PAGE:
There are those who believe that Sweden has a low level of unemployment. This is far from the truth. The combination of high taxes, generous government benefits and a regulated labor market has led to many Swedes to rely on handouts rather than work. The system does succeed in one thing: hiding the true unemployment.
A few years ago, the Swedish economist Jan Edling noted that the number of people on sick leave and early retirement tended to correlate strongly with unemployment figures. The reason, Edling explained, was that many of the unemployed were hidden from the statistics through these measures.
Far from being a right-leaning economist, Edling at the time worked for LO – an influential labor union with strong official and unofficial ties to the then-ruling Social Democratic party. The claim that the Swedish welfare state hid actual unemployment through various measures was unpopular among Swedish socialists. So unpopular in fact that Edlings report was not published, causing him to resign after 18 years faithful service.
Four years ago a center right government was elected with the promise to reduce visible and hidden unemployment. The government has had some success in this, at last before the financial crisis hit and again raised unemployment. Tax cuts and reduced generosity of government benefits have promoted work over dependence. However, among one group reliance on government has not decreased: young people who are relying on early retirement for their living.
The concept of relying on early retirement among the relatively youthful might sound a bit strange. Swedish politicians have even changed the term “early retirement” into “activity and sickness compensation” to make it sound more acceptable. And it has oddly enough become more or less an accepted fact that many young Swedes who cannot find a job instead rely on early retirement – often on a permanent basis.
Since 2004 close to 70,000 Swedes in the ages 20-39 have been supported by early retirement. This represents close to three percent of the total population among this age group living in the country. In the Stockholm region, where the labor market is strong, two percent of the young population is living on early retirement. In regions where jobs are scarcer, the figure is four percent. Even among the youngest group – those between 20-24 years – more than two percent of Sweden’s population is being supported by early retirement.
One reason for the popularity of early retirement is because of the increasing troubles for young Swedes to find employment. According to Statistics Sweden, the unemployment amongst those between 15-24 years was fully 24 percent in the beginning of 2009. Although Sweden does not have minimum wages set by the government, the vast majority of the employers have to follow labor union contracts and the contracts in turn include very high effective minimum wages.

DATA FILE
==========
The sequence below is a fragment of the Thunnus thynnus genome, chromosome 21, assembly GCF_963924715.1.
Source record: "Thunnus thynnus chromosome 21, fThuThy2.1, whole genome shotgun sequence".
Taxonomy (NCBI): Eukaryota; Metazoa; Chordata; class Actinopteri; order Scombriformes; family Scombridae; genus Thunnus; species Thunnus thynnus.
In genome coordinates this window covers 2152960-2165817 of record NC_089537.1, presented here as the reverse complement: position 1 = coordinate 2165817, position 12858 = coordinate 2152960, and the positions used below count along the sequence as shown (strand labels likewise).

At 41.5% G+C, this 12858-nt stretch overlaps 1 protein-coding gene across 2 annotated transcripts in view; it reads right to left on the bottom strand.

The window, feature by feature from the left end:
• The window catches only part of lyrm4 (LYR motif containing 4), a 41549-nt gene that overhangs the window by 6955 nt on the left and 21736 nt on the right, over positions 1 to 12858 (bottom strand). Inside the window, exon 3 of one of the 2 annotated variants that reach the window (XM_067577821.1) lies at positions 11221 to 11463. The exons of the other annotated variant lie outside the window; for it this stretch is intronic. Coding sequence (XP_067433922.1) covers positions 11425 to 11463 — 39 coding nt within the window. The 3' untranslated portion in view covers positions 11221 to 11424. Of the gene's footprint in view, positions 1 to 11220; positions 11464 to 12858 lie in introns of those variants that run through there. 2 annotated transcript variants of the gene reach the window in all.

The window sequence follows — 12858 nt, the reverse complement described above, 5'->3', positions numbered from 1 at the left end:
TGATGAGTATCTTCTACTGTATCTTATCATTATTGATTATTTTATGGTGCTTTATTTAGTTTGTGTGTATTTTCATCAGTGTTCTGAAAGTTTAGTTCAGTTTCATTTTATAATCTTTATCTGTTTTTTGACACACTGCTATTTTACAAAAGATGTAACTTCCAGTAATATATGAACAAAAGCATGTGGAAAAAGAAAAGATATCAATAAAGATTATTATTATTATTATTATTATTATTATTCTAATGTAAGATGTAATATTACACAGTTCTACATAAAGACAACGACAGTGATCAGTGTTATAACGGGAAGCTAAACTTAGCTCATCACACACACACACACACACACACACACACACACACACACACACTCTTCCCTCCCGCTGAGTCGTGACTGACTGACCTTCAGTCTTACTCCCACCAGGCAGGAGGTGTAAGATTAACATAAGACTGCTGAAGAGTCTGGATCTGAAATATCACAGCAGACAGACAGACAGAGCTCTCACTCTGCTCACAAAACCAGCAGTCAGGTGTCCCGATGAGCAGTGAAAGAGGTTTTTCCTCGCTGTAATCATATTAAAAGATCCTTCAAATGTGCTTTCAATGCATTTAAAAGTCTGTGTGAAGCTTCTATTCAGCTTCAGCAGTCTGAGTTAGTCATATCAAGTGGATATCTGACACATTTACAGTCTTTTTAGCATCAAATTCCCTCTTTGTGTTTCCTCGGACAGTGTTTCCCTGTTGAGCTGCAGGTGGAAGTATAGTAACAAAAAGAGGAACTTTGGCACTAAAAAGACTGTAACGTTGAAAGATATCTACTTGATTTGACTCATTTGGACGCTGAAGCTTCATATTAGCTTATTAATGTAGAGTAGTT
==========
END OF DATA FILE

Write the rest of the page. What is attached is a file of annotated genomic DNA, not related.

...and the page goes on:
Not only is the price of youth labor set too high for demand to meet supply, but employers find it too risky to hire inexperienced youth since rigid labor market regulation make it difficult to fire those who do not perform well on their job.
The high unemployment amongst youth is not only an economical, but also a social issue. Many young people feel depressed since they cannot find a meaningful purpose and cannot contribute to society. This feeling, strong among the youth who are not even officially employed, but rather hidden from the statistics through early retirement, sick leave or other systems.
The OECD measures the percentage of those who are officially declared to be outside of the workforce but view themselves as being unemployed. This group is referred to as “discouraged workers”. In countries such as Denmark, Germany and the United Kingdom only 0.1 percent of the labor force of 15-24 year olds is composed of discouraged workers. In Sweden, the figure is almost a hundred times higher.
The Swedish welfare system is seen as many as a role model. When it comes to creating opportunities for the youth however, Sweden could learn much from free-market systems. Or for that matter it could learn from neighboring welfare state Denmark, which has combined welfare mechanisms with a dynamic labor market. The combination, coined by previous Social Democratic Prime Minister Poul Nyrup Rasmusson as “flexicurity”, is far superior to the system of high effective minimum wages and rigid labor regulations introduced by the Social Democrats and their labor union allies in Sweden.
Nima Sanandaji is the CEO of Swedish think tank Captus, and author of a report on early retirement among the youth for the think tank Timbro.
Photo: by Claudio.Ar